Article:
The Kampala, Uganda bombing: a report, and how to help survivors.

Phil Knight, a Boing Boing reader who works in a Kampala, Uganda hospital treating victims of the recent bombing, posts this blog entry about the attack, the survivors, and ways you can help. "We've been busy and the Seacom cable is down, so internet has been terrible. We've got some catching up to do. All help appreciated."


  1. Judging from the endless stream of missionaries that go there they are probably pretty set for bibles.

  2. Thanks for this post, Xeni. I’ve sponsored a kid from Kampala through World Vision for 13 years and although I’m not one for missionaries, our research has shown that they seem to do the best work with the least amount of administrative costs.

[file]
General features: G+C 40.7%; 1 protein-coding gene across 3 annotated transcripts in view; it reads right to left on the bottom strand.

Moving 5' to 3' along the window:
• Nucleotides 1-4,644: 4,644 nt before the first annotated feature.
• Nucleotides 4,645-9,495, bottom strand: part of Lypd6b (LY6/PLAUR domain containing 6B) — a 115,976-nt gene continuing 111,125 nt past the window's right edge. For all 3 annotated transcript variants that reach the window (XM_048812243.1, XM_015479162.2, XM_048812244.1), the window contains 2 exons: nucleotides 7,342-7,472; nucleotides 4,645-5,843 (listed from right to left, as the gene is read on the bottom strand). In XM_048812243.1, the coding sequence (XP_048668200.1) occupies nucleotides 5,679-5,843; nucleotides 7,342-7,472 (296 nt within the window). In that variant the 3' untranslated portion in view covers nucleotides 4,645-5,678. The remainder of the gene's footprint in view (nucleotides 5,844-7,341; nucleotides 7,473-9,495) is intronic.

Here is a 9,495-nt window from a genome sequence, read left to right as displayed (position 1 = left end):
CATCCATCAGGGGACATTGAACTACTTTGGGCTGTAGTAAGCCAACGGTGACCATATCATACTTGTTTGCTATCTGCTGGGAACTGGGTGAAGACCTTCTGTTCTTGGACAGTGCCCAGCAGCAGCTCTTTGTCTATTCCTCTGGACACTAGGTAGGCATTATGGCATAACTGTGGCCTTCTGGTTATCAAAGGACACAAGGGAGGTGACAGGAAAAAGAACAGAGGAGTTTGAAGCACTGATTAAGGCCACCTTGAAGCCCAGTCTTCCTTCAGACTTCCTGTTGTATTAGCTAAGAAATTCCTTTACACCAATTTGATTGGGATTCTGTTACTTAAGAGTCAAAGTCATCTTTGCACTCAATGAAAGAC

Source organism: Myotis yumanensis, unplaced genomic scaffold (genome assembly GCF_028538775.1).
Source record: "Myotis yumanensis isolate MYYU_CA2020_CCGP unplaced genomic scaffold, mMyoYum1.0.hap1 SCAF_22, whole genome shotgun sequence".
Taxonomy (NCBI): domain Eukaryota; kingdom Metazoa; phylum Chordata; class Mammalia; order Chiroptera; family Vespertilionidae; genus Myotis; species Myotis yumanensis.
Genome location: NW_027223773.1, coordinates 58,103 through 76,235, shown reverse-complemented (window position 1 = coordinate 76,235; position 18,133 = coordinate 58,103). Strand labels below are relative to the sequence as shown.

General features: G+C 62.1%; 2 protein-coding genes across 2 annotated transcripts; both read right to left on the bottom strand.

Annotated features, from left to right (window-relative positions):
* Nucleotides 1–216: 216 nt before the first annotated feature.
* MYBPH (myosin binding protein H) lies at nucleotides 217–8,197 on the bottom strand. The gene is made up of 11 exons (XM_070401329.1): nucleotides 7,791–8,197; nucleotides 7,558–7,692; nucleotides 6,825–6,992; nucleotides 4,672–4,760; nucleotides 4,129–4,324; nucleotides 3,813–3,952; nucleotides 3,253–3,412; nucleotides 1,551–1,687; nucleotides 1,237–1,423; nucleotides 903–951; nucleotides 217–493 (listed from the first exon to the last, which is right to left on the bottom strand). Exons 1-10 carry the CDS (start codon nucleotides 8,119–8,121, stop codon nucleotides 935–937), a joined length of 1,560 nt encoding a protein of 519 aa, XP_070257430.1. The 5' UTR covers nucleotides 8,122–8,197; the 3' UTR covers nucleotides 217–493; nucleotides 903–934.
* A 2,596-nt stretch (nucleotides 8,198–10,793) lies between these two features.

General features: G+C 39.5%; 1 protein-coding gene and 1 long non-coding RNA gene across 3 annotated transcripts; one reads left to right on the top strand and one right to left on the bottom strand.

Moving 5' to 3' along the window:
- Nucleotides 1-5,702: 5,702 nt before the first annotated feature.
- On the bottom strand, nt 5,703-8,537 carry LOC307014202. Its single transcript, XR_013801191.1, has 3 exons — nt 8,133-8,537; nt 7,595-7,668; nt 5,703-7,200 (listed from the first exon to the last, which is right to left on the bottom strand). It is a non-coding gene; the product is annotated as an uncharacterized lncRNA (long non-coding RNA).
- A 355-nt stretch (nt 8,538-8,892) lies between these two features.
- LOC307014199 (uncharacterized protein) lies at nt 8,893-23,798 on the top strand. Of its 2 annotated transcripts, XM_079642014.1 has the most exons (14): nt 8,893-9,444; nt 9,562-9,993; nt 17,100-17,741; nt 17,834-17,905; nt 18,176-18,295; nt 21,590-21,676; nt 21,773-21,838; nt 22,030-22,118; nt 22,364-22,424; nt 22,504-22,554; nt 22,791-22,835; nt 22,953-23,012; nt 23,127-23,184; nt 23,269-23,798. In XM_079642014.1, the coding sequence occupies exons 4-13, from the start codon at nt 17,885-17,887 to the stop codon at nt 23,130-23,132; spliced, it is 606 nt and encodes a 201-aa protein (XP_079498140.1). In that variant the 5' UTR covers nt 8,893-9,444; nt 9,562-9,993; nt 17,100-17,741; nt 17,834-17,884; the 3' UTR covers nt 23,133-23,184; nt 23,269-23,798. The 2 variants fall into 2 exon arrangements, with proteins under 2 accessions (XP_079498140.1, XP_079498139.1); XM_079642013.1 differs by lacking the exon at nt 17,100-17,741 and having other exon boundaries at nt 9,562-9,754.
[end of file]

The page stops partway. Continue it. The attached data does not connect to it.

The second part of Mr. Knight’s post is intriguing. He is discussing the influence of living on the equator, without seasons and how it is very unlike his home in England. Here is part of that post. I’d like to read more about this subject.

    “I was wondering about how this lack of seasons effects you when I came across a lecture by Standford psychology professor Philip Zimbardo in which he says:

    “The closer you are to the equator the more present orientated you are. The more you are in an environment where climate doesn’t change. It gives you a set of matching sameness rather than change.”

    Professor Zimbardo’s theory is that the lack of seasons makes people present orientated. He categorises present orientated people as either fatalistic or hedonistic, living for the present rather than the future or the past. Categorising whole countries, races and cultures based on their latitude is, I admit, a sweeping generalisation, but for me it has at least the ring of truth. The lack of seasons does seem to have an impact on your concept of time.”

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